24 May 2022 The Future is the Product of the Past

Metal Scraps were Used İnstead of Money in Bronze Age Europe

Bronze scrap uncovered in hoards in Europe was used as currency, according to researchers from the Universities of Göttingen and Rome.

Archaeologists have discovered compelling evidence that people in Late Bronze Age Europe used metal scraps or fragments as currency.

This study indicates that something like our modern-day “global economy” emerged across Western Eurasia from common people’s daily scrap-for-cash trading around 1000 years before the rise of classical civilizations. The results were published in the Journal of Archaeological Science.

According to excavations throughout Central Europe, people started splitting metal artifacts into smaller fragments in Bronze Age Europe in the early second millennium BC. Beginning about the year 1,300 BC, the practice became noticeably more common during the Late Bronze Period. Every type of metal piece, including tools, swords, axes, clothing, small personal pieces, and metal casting waste materials, may be fragmented.

Nicola Ialongo of the University of Göttingen and Giancarlo Lago of the Sapienza University of Rome analyzed and weighed over 2,500 metal fragments recovered from Bronze Age excavation sites in Italy, Germany, and Poland to test their hypothesis that these small fragments may have been used as currency. These metal fragments were included in the heaps of objects commonly found in settlements dating to the end of the 2nd millennium BC.

Mathematical analyzes of balance weights (such as the Bronze Age balance weights from southern Italy shown here) and metal fragments in Italy and Central Europe show that the unit of weight (shekel) corresponds to the weight of the fragments. This suggests that they were used as a common currency across Europe. (Scale bar = 3cm) (Nicola Ialongo / Georg-August-Universität Göttingen)

After weighing the metals, archaeologists used statistical models to make comparisons. The findings of this approach were significant and remarkable, showing that these objects were multiples of normal weight dimensions. It’s impossible to dismiss the fact that one thing weighs twice as much as another, or three times as much as another, or half as much as another, and so on.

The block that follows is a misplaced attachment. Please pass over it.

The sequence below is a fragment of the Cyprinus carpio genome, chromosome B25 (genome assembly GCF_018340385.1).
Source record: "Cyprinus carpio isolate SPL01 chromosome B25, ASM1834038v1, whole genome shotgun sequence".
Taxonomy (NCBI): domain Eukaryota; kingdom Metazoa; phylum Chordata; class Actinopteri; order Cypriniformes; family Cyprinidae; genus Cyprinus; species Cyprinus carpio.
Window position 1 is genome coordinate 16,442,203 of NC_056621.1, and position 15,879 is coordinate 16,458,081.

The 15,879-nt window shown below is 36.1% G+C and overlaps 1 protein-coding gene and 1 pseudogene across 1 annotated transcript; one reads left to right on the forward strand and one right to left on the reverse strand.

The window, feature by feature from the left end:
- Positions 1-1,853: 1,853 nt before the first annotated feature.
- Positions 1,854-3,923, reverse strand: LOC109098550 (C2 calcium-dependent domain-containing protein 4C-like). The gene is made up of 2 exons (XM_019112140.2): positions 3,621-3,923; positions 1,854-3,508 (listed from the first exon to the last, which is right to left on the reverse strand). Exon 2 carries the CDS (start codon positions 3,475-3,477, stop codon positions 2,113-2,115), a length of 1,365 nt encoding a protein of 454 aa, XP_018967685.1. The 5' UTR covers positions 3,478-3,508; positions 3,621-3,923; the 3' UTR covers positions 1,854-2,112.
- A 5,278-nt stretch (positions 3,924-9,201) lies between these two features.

Furthermore, the standard dimensions against which they were matched were not chosen at random. They corresponded precisely to the weights of balance weights in use throughout Europe throughout those ancient times.

Scales were built using these balance weights. It is now clear that such scales were used to measure bronze metal fragments retrieved from Late Bronze Age dig sites, among other things. This was required to ensure that they were sliced to the correct size and measured the correct quantity before being circulated as “coins.”

It’s worth noting that Late Bronze Age Europeans weren’t the first to use metal as currency. Beginning in the early third millennium BC, the ancient Mesopotamians used silver sticks for the same purpose.

The spread of the use of metallic scraps for cash happened against the background of the formation of a global market in Western Eurasia. “There was nothing ‘primitive’ about pre-coinage money, as money before coins performed exactly the same functions that modern money does now,” explains Dr. Nicola Ialongo at the University of Göttingen’s Institute for Prehistory and Early History.

Nicola Ialongo adds, “Using these metallic scraps was not an unexpected development, as it is likely that perishable goods were used as currency long before the discovery of metallurgy, but the real turning point was the invention of weighing technology in the Near East around 3000 BC. This provided, for the first time in human history, the objective means to quantify the economic value of things and services, or, in other words, to assign them a price.”

UNIVERSITY OF GÖTTINGEN

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